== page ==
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Angular velocity of a disk

  1. Oct 8, 2007 #1
    1. The problem statement, all variables and given/known data

    A ball with mass m and velocity v goes on a path tangent to a disk with radius R and a mass of M. There is a completely inelastic collision at the outer rim of the disk, and the entire system begins to spin around the axis. What was the final angular speed of the system?

    2. Relevant equations

    Conservation of Angular Momentum: I w = I[tex]_{F}[/tex] w[tex]_{F}[/tex]
    Conservation of Momentum: m[tex]_{a}[/tex]v[tex]_{a}[/tex] + m[tex]_{b}[/tex]v[tex]_{b}[/tex] = m'[tex]_{a}[/tex]v'[tex]_{a}[/tex] + m'[tex]_{b}[/tex]v'[tex]_{b}[/tex]

    Speed: w^2 = w + 2a[tex]\vartheta[/tex]


    3. The attempt at a solution

    Since it's inelastic, I'm not really sure if i should be using angular or regular momentum. If someone could just point me in the right direction, i'm sure i coul figure out the rest of it.
     
  2. jcsd
  3. Oct 8, 2007 #2

    Astronuc

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    Staff: Mentor

    Is the disk initially at rest.

    Initially the ball has linear momentum, but then becomes attached (fixed) to the disk, which is the point of the inelastic collision (as opposed to elastic in which the ball would simply collide and scatter off the disk).

    The ball and disk each contribute the total moment of inertia.
     
  4. Oct 9, 2007 #3
    Yes, the disk is initially at rest.

    So can I relate linear and rotational momentum to each other?
     
  5. Oct 9, 2007 #4
    but it has to be momentum right? not kinetic energy, because of the totally inelastic part.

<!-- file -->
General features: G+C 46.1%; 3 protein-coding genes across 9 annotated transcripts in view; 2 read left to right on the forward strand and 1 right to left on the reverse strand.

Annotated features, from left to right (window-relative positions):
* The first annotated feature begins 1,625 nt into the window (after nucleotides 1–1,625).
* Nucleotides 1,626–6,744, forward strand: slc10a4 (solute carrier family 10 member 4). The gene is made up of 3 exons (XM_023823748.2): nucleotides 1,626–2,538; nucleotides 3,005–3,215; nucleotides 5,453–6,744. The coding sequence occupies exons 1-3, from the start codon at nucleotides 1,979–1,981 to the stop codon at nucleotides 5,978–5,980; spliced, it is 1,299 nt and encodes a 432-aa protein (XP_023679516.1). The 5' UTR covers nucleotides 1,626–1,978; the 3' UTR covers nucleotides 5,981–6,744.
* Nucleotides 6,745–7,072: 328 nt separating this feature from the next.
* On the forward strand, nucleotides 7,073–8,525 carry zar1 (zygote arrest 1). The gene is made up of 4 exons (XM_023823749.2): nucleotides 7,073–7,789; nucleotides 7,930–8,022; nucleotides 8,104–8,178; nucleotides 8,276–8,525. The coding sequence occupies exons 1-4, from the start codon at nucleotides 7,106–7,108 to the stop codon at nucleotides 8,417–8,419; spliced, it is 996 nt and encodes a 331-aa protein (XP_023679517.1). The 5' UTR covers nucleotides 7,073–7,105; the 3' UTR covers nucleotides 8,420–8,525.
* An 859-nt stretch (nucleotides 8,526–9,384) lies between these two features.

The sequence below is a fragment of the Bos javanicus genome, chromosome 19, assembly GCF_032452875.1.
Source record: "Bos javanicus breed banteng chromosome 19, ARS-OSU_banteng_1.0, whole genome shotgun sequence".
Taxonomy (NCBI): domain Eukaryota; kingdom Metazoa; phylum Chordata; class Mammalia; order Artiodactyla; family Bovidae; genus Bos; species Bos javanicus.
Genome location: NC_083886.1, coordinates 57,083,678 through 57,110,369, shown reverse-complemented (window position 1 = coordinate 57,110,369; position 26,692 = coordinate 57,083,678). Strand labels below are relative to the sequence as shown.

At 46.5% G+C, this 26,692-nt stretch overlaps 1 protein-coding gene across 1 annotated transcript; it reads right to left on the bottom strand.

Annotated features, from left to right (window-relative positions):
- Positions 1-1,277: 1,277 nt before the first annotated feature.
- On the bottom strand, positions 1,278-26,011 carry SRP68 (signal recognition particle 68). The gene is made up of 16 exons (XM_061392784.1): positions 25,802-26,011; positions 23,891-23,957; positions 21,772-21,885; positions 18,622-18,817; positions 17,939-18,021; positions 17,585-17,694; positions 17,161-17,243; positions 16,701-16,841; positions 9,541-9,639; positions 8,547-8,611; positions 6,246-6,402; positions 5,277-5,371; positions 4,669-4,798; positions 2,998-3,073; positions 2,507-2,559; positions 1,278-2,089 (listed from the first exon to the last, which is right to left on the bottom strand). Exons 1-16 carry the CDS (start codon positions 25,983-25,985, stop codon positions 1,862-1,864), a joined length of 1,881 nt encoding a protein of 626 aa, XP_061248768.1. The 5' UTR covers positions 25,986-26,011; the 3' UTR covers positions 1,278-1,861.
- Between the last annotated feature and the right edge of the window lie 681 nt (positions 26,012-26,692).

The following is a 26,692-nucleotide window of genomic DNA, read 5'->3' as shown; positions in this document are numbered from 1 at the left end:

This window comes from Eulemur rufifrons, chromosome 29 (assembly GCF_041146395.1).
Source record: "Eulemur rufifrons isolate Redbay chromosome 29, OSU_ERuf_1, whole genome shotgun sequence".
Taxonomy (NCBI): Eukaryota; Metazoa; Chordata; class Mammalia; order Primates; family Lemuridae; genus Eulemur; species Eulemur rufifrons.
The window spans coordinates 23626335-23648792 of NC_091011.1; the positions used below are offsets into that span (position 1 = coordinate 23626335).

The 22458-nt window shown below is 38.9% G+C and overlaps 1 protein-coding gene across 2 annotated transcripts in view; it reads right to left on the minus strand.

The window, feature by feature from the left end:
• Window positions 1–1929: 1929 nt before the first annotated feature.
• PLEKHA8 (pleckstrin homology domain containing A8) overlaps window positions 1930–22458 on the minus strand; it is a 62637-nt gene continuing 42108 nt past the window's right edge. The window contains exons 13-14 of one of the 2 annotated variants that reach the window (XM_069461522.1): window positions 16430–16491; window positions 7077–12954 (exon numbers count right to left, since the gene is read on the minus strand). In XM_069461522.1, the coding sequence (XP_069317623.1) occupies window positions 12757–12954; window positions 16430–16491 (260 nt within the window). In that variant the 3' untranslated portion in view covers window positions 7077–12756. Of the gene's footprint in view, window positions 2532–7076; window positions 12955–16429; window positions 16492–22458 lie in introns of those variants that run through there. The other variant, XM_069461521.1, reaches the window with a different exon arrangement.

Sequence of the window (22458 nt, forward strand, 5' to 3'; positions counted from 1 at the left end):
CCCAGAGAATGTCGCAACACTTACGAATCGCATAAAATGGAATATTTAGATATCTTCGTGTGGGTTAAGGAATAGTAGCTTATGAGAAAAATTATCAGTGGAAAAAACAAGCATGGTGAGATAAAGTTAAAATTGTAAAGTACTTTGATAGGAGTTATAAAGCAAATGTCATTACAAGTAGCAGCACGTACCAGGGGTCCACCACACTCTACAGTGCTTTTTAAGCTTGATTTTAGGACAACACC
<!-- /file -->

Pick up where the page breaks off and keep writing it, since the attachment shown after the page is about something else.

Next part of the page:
6. Oct 9, 2007 #5

    Astronuc

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    Staff: Mentor

    Yes, the linear momentum is transfered into the angular momentum of the combined disk and mass.
     
  7. Oct 10, 2007 #6
    L1 = L2
    angular = linear
    Iw = rmv(perpendicular)
    MR^2w = rmv
    (M+m)R^2w = rmv
    So: W = (rmv)/(MR^2+mR^2)


    Is this correct?
     
  8. Oct 11, 2007 #7

    Astronuc

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    Staff: Mentor

    Almost correct.

    Linear momentum (mv) has units of mass*velocity (in SI - kg-m/s). Angular momentum, I*[itex]\omega[/itex], has units of moment of inertia (~ MR2) and angular velocity (s-1) or in SI kg-m2/s.

    When the small mass m traveling with velocity v strikes the disc at R, it contributed to the angular momentum of the system. That angular momentum is mvR.

    Now the small mass becomes embedded in the larger mass, but m is not distributed in M, but limited to a point at R from the center.

    Let [itex]\omega[/itex] be the angular velocity = V/R after the collision.

    Then the angular momentum must be due the Idisc*V/R and the mVR of the smaller mass, with V < v, so

    L = 1/2 MR2*V/R + mVR.



    See http://hyperphysics.phy-astr.gsu.edu/hbase/tdisc.html#dis

    http://hyperphysics.phy-astr.gsu.edu/hbase/mi.html - third plate - Common Moments of Inertia
     
  9. Oct 11, 2007 #8
    Sorry - where did the 1/2 come from?

    and is it then mvr = (1/2 MR^2*V/R + mVR)w ??

    Sorry, you lost me with the "angular momentum must be due...V<v, so" part. *confused*
     
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